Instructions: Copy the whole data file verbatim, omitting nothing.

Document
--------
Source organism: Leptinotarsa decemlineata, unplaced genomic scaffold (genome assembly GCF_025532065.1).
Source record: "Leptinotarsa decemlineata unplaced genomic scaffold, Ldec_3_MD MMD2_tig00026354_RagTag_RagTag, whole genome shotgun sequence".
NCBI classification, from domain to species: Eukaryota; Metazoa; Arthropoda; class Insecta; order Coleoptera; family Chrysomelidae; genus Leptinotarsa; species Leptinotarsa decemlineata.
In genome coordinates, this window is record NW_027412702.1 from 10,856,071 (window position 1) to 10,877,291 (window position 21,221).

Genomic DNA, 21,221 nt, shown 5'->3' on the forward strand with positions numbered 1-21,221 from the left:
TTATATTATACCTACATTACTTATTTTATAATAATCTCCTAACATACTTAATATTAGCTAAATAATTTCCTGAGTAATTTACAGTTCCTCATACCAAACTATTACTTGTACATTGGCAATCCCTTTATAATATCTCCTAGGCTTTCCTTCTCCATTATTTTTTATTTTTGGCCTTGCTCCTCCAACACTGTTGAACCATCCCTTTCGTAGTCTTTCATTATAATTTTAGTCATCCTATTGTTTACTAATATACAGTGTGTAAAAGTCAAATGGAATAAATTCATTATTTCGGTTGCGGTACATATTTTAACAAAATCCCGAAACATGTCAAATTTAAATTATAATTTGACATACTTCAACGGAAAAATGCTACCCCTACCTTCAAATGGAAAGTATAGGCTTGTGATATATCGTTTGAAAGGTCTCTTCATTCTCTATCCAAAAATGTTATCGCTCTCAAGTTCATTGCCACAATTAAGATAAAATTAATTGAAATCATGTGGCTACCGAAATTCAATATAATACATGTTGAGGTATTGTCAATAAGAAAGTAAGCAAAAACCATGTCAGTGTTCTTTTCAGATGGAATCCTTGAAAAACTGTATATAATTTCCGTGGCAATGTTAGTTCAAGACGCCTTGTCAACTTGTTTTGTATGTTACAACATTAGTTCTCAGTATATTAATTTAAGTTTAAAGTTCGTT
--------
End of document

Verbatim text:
Source organism: Leptinotarsa decemlineata, unplaced genomic scaffold (genome assembly GCF_025532065.1).
Source record: "Leptinotarsa decemlineata unplaced genomic scaffold, Ldec_3_MD MMD2_tig00026354_RagTag_RagTag, whole genome shotgun sequence".
NCBI classification, from domain to species: Eukaryota; Metazoa; Arthropoda; class Insecta; order Coleoptera; family Chrysomelidae; genus Leptinotarsa; species Leptinotarsa decemlineata.
In genome coordinates, this window is record NW_027412702.1 from 10,856,071 (window position 1) to 10,877,291 (window position 21,221).

Genomic DNA, 21,221 nt, shown 5'->3' on the forward strand with positions numbered 1-21,221 from the left:
TTATATTATACCTACATTACTTATTTTATAATAATCTCCTAACATACTTAATATTAGCTAAATAATTTCCTGAGTAATTTACAGTTCCTCATACCAAACTATTACTTGTACATTGGCAATCCCTTTATAATATCTCCTAGGCTTTCCTTCTCCATTATTTTTTATTTTTGGCCTTGCTCCTCCAACACTGTTGAACCATCCCTTTCGTAGTCTTTCATTATAATTTTAGTCATCCTATTGTTTACTAATATACAGTGTGTAAAAGTCAAATGGAATAAATTCATTATTTCGGTTGCGGTACATATTTTAACAAAATCCCGAAACATGTCAAATTTAAATTATAATTTGACATACTTCAACGGAAAAATGCTACCCCTACCTTCAAATGGAAAGTATAGGCTTGTGATATATCGTTTGAAAGGTCTCTTCATTCTCTATCCAAAAATGTTATCGCTCTCAAGTTCATTGCCACAATTAAGATAAAATTAATTGAAATCATGTGGCTACCGAAATTCAATATAATACATGTTGAGGTATTGTCAATAAGAAAGTAAGCAAAAACCATGTCAGTGTTCTTTTCAGATGGAATCCTTGAAAAACTGTATATAATTTCCGTGGCAATGTTAGTTCAAGACGCCTTGTCAACTTGTTTTGTATGTTACAACATTAGTTCTCAGTATATTAATTTAAGTTTAAAGTTCGTT